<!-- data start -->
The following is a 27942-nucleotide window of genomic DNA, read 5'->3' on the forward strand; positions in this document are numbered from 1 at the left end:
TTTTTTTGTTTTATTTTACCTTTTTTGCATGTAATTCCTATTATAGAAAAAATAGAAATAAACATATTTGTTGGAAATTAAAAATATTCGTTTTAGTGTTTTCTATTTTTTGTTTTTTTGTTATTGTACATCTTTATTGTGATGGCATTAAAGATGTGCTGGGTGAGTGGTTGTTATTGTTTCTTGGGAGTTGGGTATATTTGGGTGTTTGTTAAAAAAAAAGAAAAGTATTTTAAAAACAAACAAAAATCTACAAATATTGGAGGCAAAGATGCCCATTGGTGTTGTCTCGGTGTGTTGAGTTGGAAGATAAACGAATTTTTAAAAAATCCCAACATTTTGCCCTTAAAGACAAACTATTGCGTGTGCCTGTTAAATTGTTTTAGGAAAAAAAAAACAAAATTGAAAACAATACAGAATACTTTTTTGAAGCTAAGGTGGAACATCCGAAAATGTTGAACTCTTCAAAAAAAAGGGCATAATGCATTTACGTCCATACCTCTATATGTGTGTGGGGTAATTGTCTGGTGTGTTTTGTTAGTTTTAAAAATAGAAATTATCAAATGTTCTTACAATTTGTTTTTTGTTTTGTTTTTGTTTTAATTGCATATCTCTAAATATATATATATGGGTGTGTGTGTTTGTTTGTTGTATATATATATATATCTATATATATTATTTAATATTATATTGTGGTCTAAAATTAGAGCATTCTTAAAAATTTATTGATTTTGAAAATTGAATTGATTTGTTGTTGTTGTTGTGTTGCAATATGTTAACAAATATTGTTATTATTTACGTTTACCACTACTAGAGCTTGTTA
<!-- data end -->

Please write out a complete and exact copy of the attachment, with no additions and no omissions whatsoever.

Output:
The following is a 27942-nucleotide window of genomic DNA, read 5'->3' on the forward strand; positions in this document are numbered from 1 at the left end:
TTTTTTTGTTTTATTTTACCTTTTTTGCATGTAATTCCTATTATAGAAAAAATAGAAATAAACATATTTGTTGGAAATTAAAAATATTCGTTTTAGTGTTTTCTATTTTTTGTTTTTTTGTTATTGTACATCTTTATTGTGATGGCATTAAAGATGTGCTGGGTGAGTGGTTGTTATTGTTTCTTGGGAGTTGGGTATATTTGGGTGTTTGTTAAAAAAAAAGAAAAGTATTTTAAAAACAAACAAAAATCTACAAATATTGGAGGCAAAGATGCCCATTGGTGTTGTCTCGGTGTGTTGAGTTGGAAGATAAACGAATTTTTAAAAAATCCCAACATTTTGCCCTTAAAGACAAACTATTGCGTGTGCCTGTTAAATTGTTTTAGGAAAAAAAAAACAAAATTGAAAACAATACAGAATACTTTTTTGAAGCTAAGGTGGAACATCCGAAAATGTTGAACTCTTCAAAAAAAAGGGCATAATGCATTTACGTCCATACCTCTATATGTGTGTGGGGTAATTGTCTGGTGTGTTTTGTTAGTTTTAAAAATAGAAATTATCAAATGTTCTTACAATTTGTTTTTTGTTTTGTTTTTGTTTTAATTGCATATCTCTAAATATATATATATGGGTGTGTGTGTTTGTTTGTTGTATATATATATATATCTATATATATTATTTAATATTATATTGTGGTCTAAAATTAGAGCATTCTTAAAAATTTATTGATTTTGAAAATTGAATTGATTTGTTGTTGTTGTTGTGTTGCAATATGTTAACAAATATTGTTATTATTTACGTTTACCACTACTAGAGCTTGTTA